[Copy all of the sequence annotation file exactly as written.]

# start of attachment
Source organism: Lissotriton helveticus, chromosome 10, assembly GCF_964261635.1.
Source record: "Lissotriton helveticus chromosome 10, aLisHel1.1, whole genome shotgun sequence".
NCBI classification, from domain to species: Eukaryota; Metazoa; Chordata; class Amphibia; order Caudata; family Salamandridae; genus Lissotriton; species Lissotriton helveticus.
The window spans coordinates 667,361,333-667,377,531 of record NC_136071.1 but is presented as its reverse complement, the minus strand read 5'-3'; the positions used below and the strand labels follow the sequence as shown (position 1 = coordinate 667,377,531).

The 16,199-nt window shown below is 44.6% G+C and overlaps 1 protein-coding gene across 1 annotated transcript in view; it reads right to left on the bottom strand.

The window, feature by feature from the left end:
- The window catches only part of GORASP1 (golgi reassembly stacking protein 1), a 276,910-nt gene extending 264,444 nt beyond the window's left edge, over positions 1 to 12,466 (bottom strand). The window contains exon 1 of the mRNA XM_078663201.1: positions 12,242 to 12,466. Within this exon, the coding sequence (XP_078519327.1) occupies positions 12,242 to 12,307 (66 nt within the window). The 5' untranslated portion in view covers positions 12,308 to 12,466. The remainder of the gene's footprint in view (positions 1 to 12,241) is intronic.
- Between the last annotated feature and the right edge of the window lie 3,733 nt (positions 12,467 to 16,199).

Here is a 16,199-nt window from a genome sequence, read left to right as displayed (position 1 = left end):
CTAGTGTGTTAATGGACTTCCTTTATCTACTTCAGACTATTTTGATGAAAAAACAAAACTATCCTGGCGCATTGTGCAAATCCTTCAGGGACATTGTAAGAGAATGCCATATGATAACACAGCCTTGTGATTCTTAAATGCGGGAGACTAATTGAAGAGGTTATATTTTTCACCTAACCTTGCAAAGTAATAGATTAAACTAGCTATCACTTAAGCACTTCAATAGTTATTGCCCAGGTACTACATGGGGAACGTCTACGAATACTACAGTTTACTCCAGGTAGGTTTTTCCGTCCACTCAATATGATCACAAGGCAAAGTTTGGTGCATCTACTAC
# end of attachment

Source organism: Lissotriton helveticus, chromosome 10, assembly GCF_964261635.1.
Source record: "Lissotriton helveticus chromosome 10, aLisHel1.1, whole genome shotgun sequence".
NCBI classification, from domain to species: Eukaryota; Metazoa; Chordata; class Amphibia; order Caudata; family Salamandridae; genus Lissotriton; species Lissotriton helveticus.
The window spans coordinates 667,361,333-667,377,531 of record NC_136071.1 but is presented as its reverse complement, the minus strand read 5'-3'; the positions used below and the strand labels follow the sequence as shown (position 1 = coordinate 667,377,531).

The 16,199-nt window shown below is 44.6% G+C and overlaps 1 protein-coding gene across 1 annotated transcript in view; it reads right to left on the bottom strand.

The window, feature by feature from the left end:
- The window catches only part of GORASP1 (golgi reassembly stacking protein 1), a 276,910-nt gene extending 264,444 nt beyond the window's left edge, over positions 1 to 12,466 (bottom strand). The window contains exon 1 of the mRNA XM_078663201.1: positions 12,242 to 12,466. Within this exon, the coding sequence (XP_078519327.1) occupies positions 12,242 to 12,307 (66 nt within the window). The 5' untranslated portion in view covers positions 12,308 to 12,466. The remainder of the gene's footprint in view (positions 1 to 12,241) is intronic.
- Between the last annotated feature and the right edge of the window lie 3,733 nt (positions 12,467 to 16,199).

Here is a 16,199-nt window from a genome sequence, read left to right as displayed (position 1 = left end):
CTAGTGTGTTAATGGACTTCCTTTATCTACTTCAGACTATTTTGATGAAAAAACAAAACTATCCTGGCGCATTGTGCAAATCCTTCAGGGACATTGTAAGAGAATGCCATATGATAACACAGCCTTGTGATTCTTAAATGCGGGAGACTAATTGAAGAGGTTATATTTTTCACCTAACCTTGCAAAGTAATAGATTAAACTAGCTATCACTTAAGCACTTCAATAGTTATTGCCCAGGTACTACATGGGGAACGTCTACGAATACTACAGTTTACTCCAGGTAGGTTTTTCCGTCCACTCAATATGATCACAAGGCAAAGTTTGGTGCATCTACTAC